Global energy consumption due to friction in trucks and buses

Kenneth Holmberg (Corresponding Author), Peter Andersson, Nils-Olof Nylund, Kari Mäkelä, A. Erdemir

    Research output: Contribution to journalArticleScientificpeer-review

    146 Citations (Scopus)

    Abstract

    In this paper, we report the global fuel energy consumption in heavy-duty road vehicles due to friction in engines, transmissions, tires, auxiliary equipment, and brakes. Four categories of vehicle, representing an average of the global fleet of heavy vehicles, were studied: single-unit trucks, truck and trailer combinations, city buses, and coaches. Friction losses in tribocontacts were estimated by drawing upon the literature on prevailing contact mechanics and lubrication mechanisms. Coefficients of friction in the tribocontacts were estimated based on available information in the literature for four cases: (1) the average vehicle in use today, (2) a vehicle with today's best commercial tribological technology, (3) a vehicle with today's most advanced technology based upon recent research and development, and (4) a vehicle with the best futuristic technology forecasted in the next 12 years. The following conclusions were reached: In heavy duty vehicles, 33% of the fuel energy is used to overcome friction in the engine, transmission, tires, auxiliary equipment, and brakes. The parasitic frictional losses, with braking friction excluded, are 26% of the fuel energy. In total, 34% of the fuel energy is used to move the vehicle.Worldwide, 180,000 million liters of fuel was used in 2012 to overcome friction in heavy duty vehicles. This equals 6.5 million TJ/a; hence, reduction in frictional losses can provide significant benefits in fuel economy. A reduction in friction results in a 2.5 times improvement in fuel economy, as exhaust and cooling losses are reduced as well.Globally a single-unit truck uses on average 1500 l of diesel fuel per year to overcome friction losses; a truck and trailer combination, 12,500 l; a city bus, 12,700 l; and a coach, 7100 l.By taking advantage of new technology for friction reduction in heavy duty vehicles, friction losses could be reduced by 14% in the short term (4 to 8 years) and by 37% in the long term (8 to 12 years). In the short term, this would annually equal worldwide savings of 105,000 million euros, 75,000 million liters of diesel fuel, and a CO2 emission reduction of 200 million tones. In the long term, the annual benefit would be 280,000 million euros, 200,000 million liters of fuel, and a CO2 emission reduction of 530 million tonnes.Hybridization and electrification are expected to penetrate only certain niches of the heavy-duty vehicle sector. In the case of city buses and delivery trucks, hybridization can cut fuel consumption by 25% to 30%, but there is little to gain in the case of coaches and long-haul trucks. Downsizing the internal combustion engine and using recuperative braking energy can also reduce friction losses.Electrification is best suited for city buses and delivery trucks. The energy used to overcome friction in electric vehicles is estimated to be less than half of that of conventional diesel vehicles. Potential new remedies to reduce friction in heavy duty vehicles include the use of advanced low-friction coatings and surface texturing technology on sliding, rolling, and reciprocating engine and transmission components, new low-viscosity and low-shear lubricants and additives, and new tire designs that reduce rolling friction.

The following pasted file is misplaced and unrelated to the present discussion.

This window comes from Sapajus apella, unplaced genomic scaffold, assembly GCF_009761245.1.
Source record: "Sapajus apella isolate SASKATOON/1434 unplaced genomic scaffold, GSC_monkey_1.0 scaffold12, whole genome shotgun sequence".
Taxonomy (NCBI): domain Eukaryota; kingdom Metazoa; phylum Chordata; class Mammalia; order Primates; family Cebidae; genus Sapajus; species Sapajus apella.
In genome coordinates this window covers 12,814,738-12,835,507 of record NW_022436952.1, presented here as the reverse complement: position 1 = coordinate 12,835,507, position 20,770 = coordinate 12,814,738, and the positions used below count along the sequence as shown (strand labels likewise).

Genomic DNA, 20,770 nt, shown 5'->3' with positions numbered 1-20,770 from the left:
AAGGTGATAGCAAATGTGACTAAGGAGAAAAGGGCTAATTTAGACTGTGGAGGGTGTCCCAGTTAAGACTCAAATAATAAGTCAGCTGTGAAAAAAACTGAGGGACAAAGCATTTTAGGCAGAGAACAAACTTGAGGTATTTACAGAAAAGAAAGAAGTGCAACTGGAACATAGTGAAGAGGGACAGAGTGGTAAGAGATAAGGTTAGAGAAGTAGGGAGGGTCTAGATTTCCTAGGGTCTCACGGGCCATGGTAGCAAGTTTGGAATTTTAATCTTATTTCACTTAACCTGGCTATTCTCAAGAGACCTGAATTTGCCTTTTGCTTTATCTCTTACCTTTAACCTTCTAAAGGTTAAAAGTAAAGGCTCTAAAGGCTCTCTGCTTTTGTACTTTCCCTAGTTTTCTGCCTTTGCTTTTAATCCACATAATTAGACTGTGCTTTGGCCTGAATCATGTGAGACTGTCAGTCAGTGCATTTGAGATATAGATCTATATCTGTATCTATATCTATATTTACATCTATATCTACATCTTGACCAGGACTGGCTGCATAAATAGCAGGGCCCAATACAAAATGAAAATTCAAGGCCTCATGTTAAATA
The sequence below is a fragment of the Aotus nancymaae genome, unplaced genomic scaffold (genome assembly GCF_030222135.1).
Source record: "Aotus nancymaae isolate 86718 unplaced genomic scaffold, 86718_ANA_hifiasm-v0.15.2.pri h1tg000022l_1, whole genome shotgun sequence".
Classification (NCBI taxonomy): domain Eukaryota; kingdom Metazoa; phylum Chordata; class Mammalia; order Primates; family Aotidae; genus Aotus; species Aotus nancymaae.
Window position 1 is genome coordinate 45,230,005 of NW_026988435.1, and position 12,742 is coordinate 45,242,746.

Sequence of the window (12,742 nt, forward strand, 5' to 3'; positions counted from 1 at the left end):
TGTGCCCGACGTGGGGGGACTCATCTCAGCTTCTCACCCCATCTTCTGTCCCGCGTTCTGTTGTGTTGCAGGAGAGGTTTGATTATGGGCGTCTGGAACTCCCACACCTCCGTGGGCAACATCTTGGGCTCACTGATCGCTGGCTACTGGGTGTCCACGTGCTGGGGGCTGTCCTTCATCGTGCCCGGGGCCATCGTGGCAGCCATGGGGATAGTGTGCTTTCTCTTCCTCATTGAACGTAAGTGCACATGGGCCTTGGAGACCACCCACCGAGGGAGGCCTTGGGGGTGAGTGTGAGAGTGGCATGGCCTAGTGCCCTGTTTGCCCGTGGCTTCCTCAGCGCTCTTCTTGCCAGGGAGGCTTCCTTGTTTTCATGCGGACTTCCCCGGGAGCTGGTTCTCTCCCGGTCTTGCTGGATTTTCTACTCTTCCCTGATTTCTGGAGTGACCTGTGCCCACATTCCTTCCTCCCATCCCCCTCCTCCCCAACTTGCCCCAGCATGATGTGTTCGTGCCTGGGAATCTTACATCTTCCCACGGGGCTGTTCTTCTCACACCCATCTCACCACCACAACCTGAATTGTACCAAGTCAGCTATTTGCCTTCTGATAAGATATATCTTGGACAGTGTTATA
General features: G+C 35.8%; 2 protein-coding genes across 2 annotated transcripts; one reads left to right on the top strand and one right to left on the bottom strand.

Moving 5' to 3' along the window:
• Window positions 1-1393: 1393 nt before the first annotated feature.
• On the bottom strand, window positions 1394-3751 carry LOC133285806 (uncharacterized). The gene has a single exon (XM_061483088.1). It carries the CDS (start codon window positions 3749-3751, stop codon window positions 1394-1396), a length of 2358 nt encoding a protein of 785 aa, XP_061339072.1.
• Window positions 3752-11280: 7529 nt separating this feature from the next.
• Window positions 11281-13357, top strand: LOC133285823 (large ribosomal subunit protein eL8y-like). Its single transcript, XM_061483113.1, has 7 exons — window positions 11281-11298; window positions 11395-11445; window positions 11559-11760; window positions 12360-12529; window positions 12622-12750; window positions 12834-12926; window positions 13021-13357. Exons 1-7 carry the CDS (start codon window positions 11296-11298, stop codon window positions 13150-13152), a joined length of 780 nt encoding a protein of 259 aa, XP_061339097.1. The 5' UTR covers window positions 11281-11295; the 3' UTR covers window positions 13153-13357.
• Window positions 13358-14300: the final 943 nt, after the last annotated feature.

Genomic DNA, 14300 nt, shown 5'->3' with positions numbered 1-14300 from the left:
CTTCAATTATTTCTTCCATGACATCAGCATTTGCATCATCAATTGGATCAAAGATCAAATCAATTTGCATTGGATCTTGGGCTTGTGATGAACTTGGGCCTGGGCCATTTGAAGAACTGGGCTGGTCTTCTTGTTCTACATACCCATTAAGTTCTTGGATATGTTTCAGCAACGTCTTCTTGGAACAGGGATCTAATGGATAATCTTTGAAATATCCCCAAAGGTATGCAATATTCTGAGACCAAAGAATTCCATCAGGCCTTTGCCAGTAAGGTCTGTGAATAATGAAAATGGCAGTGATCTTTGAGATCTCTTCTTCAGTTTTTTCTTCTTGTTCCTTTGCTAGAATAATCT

Original languageEnglish
    Pages (from-to)94-114
    Number of pages10
    JournalTribology International
    Volume78
    DOIs
    Publication statusPublished - 2014
    MoE publication typeA1 Journal article-refereed

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    Keywords

    • buses
    • friction
    • energy
    • trucks

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